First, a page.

It's been a while since I have stopped reading fiction. Fiction these days do not add any value to you. I somehow feel that after I read a book i should know a bit more than I knew before reading the book. Most fiction books do not do that. I used to read a lot of fiction once. In school, Enid Blyton, Hardy Boys, Three investigators and other fast paced adventure tales used to trigger by imagination and would take me to this fantasy world of adventure, thrill and suspense. Then I started reading Bengali Literature. I believe Bengali literature is as vast as English literature. I had full collections of Sarat Chandra Chatterjee, Rabindranath Tagore, Bankim chandra, Shorodindu at home and I had read almost everything while I was still in school. Sarat Chandra was my favorite for a long time. All his stories would be around common Bengali households, about common people going about their lives. What made them extra ordinary was the depth in which he would explore human relations, emotions and ties. All this books are extra ordinary studies of the human psychology. Rabindranath was famous for his short stories. His short stories would be based on very simple or common theme and would almost always leave you with a smile on your face or a tear in your eye.
During later part of school, I started reading thrillers like Alistair Macleen, Frederick Forsyth, Robin Cook, Micheal Crichton, etc. I was specially thrilled by Frederick Forsyth books simply because of the detail that would be there. I remember one particular book which had some 4-5 pages or more, describing how to make an atom bomb. I guess the first non fiction book I read was a book called,"Jesus Came to India". It intrigued me beyond comprehension. No fiction book had made me think and interested me as this book did. I some became hooked to non fiction since then. "Truth is stranger than fiction", it's said. Very true. Some times, there are news which can beat any well thought out fiction.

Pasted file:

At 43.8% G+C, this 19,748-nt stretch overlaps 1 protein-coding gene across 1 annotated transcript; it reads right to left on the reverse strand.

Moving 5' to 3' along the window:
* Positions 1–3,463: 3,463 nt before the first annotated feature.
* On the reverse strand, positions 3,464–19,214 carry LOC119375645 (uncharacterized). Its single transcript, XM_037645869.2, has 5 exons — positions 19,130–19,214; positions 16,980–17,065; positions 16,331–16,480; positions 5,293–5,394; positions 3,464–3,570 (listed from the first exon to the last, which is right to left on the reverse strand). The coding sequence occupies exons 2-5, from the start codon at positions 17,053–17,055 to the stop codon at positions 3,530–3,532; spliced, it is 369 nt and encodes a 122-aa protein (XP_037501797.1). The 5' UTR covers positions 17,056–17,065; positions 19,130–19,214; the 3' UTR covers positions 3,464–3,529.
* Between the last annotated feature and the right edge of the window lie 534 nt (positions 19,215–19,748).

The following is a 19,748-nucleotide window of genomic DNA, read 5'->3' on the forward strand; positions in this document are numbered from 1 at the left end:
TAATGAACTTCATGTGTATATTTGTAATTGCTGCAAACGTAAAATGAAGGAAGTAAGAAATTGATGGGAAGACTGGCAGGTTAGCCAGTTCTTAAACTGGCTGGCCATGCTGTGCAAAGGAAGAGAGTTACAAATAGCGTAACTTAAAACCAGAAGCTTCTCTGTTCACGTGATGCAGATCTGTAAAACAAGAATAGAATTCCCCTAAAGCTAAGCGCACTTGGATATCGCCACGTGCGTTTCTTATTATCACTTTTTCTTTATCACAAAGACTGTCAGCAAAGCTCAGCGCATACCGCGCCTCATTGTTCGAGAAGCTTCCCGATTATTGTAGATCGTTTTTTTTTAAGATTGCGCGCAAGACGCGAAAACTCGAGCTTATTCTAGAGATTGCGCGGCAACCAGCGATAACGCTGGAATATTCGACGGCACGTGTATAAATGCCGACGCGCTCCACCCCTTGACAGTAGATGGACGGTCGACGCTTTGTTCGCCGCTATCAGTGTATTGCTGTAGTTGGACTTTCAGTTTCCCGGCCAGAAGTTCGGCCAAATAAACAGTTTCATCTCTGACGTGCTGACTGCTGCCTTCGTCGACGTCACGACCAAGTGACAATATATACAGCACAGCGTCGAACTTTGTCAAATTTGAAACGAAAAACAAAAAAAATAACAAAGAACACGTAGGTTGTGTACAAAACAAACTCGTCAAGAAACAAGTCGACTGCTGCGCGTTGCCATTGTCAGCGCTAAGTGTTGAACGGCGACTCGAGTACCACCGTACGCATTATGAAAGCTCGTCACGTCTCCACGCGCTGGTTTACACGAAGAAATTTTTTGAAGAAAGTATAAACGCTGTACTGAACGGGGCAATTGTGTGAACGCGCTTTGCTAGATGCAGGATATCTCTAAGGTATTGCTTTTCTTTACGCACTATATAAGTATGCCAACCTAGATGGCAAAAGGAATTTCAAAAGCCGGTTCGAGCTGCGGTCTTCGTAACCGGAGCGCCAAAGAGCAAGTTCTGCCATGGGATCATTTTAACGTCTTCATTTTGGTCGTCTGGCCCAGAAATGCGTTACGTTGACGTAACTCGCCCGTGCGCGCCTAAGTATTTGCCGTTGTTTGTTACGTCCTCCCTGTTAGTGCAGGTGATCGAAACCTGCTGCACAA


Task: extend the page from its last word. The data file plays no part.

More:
Following is summary of a news article which came in Times of India:
There was this lady who was married to a rich guy. She was not happy with the marriage and so she hatched a master plan. She knew a local gangster. She told him that they were to come to her house, kill the husband, tie her up, ransack the house a bit and leave. She would pay them some cash amount. She would get relief from her husband and also get all her husbands money, the gangster gets their money. Win win situation for all; except of course for the husband. What the gangsters did was, they came to the house, killed the husband, gangraped the lady, robbed the house and escaped.
Recently I finished reading this book called "Dongri to Dubai". It's a book on Mumbai underworld. Though it focuses mainly on Dawood Ibrahim, it a pretty comprehensive treatise of all Mumbai Dons from our Independence period till today. It was like ready a tale of fantasy. The lavish life style in which the dons lived, the fear they commanded and the reckless arrogance with which they snubbed the system awestruck me.
Instances like Haji Mastan in his white suit and shoes stepping into a police station like a police commissioner , talking to Varda Bhai (who was inside lock up) for developing business ties, Karim Lala would just send his walking stick and people would bow to his wants, etc. It was a great book. Very well researched and stitched together. I would recommend this book to any fiction or non fiction reader. Once again the book re confirmed my love and faith on non fiction.